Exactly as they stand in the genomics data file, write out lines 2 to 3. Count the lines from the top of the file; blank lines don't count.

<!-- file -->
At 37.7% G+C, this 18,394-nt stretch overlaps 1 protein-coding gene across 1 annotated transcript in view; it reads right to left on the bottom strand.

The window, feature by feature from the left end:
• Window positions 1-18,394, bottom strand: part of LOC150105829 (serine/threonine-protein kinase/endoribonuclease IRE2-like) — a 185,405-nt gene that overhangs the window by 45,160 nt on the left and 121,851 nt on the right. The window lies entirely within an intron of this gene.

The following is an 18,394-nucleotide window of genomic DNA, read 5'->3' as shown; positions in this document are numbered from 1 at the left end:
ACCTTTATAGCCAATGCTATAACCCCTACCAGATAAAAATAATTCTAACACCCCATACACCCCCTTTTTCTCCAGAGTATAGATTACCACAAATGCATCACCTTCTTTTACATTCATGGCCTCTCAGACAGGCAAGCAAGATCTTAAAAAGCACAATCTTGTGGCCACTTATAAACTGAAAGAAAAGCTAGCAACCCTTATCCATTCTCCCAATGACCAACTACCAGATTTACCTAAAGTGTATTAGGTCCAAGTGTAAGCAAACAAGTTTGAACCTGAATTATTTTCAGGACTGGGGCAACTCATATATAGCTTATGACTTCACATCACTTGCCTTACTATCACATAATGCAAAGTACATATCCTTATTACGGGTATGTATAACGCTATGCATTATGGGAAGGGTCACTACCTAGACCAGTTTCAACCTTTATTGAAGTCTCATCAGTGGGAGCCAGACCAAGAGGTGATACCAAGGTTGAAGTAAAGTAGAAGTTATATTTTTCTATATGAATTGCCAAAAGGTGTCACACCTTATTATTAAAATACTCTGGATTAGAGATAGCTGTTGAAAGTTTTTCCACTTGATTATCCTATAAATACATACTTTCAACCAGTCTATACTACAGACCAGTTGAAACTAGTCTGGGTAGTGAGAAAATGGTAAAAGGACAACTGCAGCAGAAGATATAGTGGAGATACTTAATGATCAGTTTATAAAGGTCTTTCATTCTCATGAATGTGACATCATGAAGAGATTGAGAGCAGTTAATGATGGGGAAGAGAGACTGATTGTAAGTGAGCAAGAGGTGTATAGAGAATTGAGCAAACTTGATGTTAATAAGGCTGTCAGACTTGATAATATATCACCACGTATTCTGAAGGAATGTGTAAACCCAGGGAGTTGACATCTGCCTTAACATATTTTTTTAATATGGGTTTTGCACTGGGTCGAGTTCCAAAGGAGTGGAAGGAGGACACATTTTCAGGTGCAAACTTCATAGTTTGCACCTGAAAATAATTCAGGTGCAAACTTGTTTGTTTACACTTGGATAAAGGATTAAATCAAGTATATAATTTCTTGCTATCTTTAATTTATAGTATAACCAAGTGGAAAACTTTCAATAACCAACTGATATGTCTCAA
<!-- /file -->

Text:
The window, feature by feature from the left end:
• Window positions 1-18,394, bottom strand: part of LOC150105829 (serine/threonine-protein kinase/endoribonuclease IRE2-like) — a 185,405-nt gene that overhangs the window by 45,160 nt on the left and 121,851 nt on the right. The window lies entirely within an intron of this gene.